2023: Enterprises must optimize their IT defenses

2023: Enterprises must optimize their IT defenses

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Cyber ​​criminals never stand still. They constantly improve their methods and intensify their attacks on available targets. In 2023, companies will once again be faced with the task of further optimizing their IT defenses. When it comes to cyber insurance, a good defense is also expected or there is no policy.

2022 was not a quiet year for IT security either. Hackers have crossed new frontiers: Organized criminals attacked governments, like Accounts in the case of Costa Rica. The Lapsus$ group attacked well-known players in the digital economy such as Microsoft, Nvidia, Uber, Globant and others. Hacker collectives developed sophisticated, powerful tools for Advanced Persistent Threats (APT) on customer request. Attacks on healthcare providers have also increased. In Germany, attacks on the city of Potsdam, ThyssenKrupp and the bicycle manufacturer Prophete at the end of the year showed that no IT and no victim is beyond the reach or interest of hackers and that cyber attacks can, under certain circumstances, accelerate the insolvency of a medium-sized company.

Five cybersecurity trends in 2023

Internet of Things: An increasing number of vulnerabilities are being patched slowly

Cyberhackers will continue to exploit pre-existing vulnerabilities in the many Internet of Things (IoT) platforms or devices. Incorrect authentication procedures, lack of protection when transferring data, incorrect cloud configurations, remote code execution, command injection attacks or data protection problems are widespread and constant problems in IoT security. They require cooperation between hardware manufacturers and the IT security industry. The latter will not stop turning to device manufacturers to disclose vulnerabilities and urge manufacturers to patch.

An important step on the way to more IoT security in the smart home is the Matter Protocol, which was passed in 2022. Its specifications improve the prospects that a larger part of the IoT market will take security-related steps - towards interoperability, simplicity and common security standards. However, this process will remain a long-term one until governments introduce mandatory requirements for IoT devices. Steps to this are the IoT Cybersecurity Improvement Act of 2020 in the USA or in the European Union the law on cyber resilience, which will probably not come until 2025.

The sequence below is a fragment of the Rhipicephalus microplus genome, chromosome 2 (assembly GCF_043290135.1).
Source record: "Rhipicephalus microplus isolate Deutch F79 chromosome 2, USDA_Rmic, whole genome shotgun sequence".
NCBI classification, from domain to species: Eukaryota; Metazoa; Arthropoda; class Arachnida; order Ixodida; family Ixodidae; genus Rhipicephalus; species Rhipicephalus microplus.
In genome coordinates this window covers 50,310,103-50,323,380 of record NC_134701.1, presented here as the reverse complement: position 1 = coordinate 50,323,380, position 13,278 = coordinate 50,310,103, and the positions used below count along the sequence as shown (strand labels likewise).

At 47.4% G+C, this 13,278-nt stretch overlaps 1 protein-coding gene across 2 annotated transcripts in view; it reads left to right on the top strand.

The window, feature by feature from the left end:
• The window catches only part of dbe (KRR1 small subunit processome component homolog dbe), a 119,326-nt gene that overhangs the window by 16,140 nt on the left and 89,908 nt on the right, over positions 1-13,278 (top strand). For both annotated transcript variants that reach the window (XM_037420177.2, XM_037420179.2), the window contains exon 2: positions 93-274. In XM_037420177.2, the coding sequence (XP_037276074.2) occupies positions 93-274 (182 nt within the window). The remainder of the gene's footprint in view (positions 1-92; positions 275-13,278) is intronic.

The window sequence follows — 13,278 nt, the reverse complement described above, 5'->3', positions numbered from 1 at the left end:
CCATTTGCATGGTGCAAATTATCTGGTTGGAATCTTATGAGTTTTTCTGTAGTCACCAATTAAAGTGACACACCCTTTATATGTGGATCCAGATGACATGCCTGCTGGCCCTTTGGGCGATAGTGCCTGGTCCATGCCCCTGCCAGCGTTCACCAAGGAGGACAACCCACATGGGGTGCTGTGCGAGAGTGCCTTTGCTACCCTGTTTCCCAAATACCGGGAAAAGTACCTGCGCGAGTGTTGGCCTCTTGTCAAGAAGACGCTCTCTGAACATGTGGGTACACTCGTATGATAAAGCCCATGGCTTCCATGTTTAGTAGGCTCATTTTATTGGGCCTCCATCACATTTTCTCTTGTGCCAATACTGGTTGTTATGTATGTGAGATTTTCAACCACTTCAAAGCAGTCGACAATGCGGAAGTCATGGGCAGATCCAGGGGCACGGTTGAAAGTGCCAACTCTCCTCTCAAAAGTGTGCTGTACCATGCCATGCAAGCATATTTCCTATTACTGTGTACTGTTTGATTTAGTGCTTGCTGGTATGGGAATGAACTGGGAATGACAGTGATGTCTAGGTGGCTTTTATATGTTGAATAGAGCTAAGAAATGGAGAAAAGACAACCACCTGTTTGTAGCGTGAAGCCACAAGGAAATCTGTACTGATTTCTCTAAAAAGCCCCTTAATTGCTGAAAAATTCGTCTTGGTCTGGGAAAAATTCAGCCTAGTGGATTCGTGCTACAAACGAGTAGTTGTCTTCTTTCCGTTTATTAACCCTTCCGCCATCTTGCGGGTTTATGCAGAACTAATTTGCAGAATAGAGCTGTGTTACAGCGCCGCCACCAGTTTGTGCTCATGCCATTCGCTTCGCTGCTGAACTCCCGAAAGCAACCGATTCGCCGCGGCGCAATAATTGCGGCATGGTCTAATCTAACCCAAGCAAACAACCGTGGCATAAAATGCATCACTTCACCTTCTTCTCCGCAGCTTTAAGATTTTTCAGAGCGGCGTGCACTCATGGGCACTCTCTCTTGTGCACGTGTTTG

Persistent ransomware, dangerous drivers and bootloaders

Ransomware will remain a constant threat, especially for Microsoft Windows systems. The deployment of new malware is accelerating rapidly because Attackers can deploy ransomware-as-a-service (RaaS) kits, to easily and cheaply develop and play numerous variants.

In 2022, the ransomware actors have adapted to the changing circumstances. They improved the extortion technologies and also modified their programming language. Hackers will increasingly write code in previously unfamiliar languages ​​such as Rust, Go or Swift. The BlackCat RaaS group, for example, developed its malware with Rust, a programming language that is generally considered to be more secure than C and C++, for example. Security professionals find it difficult to identify and analyze such threats. In addition, attackers with such code can attack a larger number of users with different operating systems.

Hackers are also increasingly exploiting powerful UEFI boot kits such as BlackLotus for their purposes. Mere antivirus tools may not be able to detect manipulated bootloaders. Until now, these tools have only been associated with experienced hackers or APT groups. Now anyone can buy them.

Mobile devices, phishing, fake apps and the war continues

Jörg von der Heydt, Regional Director DACH at Bitdefender. Image source: Bitdefender

Jörg von der Heydt, Regional Director DACH at Bitdefender (Image: Bitdefender).